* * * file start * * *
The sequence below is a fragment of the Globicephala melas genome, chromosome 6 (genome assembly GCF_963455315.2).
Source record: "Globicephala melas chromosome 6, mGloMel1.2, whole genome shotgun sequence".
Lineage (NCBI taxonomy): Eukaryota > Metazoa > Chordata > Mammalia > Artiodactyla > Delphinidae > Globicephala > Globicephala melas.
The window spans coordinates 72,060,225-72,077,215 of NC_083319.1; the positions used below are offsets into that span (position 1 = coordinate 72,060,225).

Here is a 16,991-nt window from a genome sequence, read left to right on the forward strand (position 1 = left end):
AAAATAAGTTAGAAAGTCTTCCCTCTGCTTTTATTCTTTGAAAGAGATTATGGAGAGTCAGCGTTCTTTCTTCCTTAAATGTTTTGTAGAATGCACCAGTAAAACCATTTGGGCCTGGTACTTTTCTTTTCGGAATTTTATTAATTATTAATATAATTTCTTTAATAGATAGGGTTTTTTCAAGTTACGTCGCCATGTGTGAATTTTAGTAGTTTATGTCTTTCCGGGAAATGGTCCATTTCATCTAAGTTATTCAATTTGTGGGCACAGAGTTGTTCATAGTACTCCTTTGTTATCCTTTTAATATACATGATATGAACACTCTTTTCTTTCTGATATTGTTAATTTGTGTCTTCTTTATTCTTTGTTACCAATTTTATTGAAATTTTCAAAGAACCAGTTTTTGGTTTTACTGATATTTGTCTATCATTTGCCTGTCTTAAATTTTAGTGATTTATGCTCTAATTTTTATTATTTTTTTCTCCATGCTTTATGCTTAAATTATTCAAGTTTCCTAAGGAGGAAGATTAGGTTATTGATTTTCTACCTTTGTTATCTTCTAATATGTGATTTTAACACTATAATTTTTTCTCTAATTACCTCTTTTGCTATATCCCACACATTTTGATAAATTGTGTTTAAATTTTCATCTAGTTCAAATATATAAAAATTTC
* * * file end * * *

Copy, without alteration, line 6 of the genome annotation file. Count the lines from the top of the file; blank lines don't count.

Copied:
AAAATAAGTTAGAAAGTCTTCCCTCTGCTTTTATTCTTTGAAAGAGATTATGGAGAGTCAGCGTTCTTTCTTCCTTAAATGTTTTGTAGAATGCACCAGTAAAACCATTTGGGCCTGGTACTTTTCTTTTCGGAATTTTATTAATTATTAATATAATTTCTTTAATAGATAGGGTTTTTTCAAGTTACGTCGCCATGTGTGAATTTTAGTAGTTTATGTCTTTCCGGGAAATGGTCCATTTCATCTAAGTTATTCAATTTGTGGGCACAGAGTTGTTCATAGTACTCCTTTGTTATCCTTTTAATATACATGATATGAACACTCTTTTCTTTCTGATATTGTTAATTTGTGTCTTCTTTATTCTTTGTTACCAATTTTATTGAAATTTTCAAAGAACCAGTTTTTGGTTTTACTGATATTTGTCTATCATTTGCCTGTCTTAAATTTTAGTGATTTATGCTCTAATTTTTATTATTTTTTTCTCCATGCTTTATGCTTAAATTATTCAAGTTTCCTAAGGAGGAAGATTAGGTTATTGATTTTCTACCTTTGTTATCTTCTAATATGTGATTTTAACACTATAATTTTTTCTCTAATTACCTCTTTTGCTATATCCCACACATTTTGATAAATTGTGTTTAAATTTTCATCTAGTTCAAATATATAAAAATTTC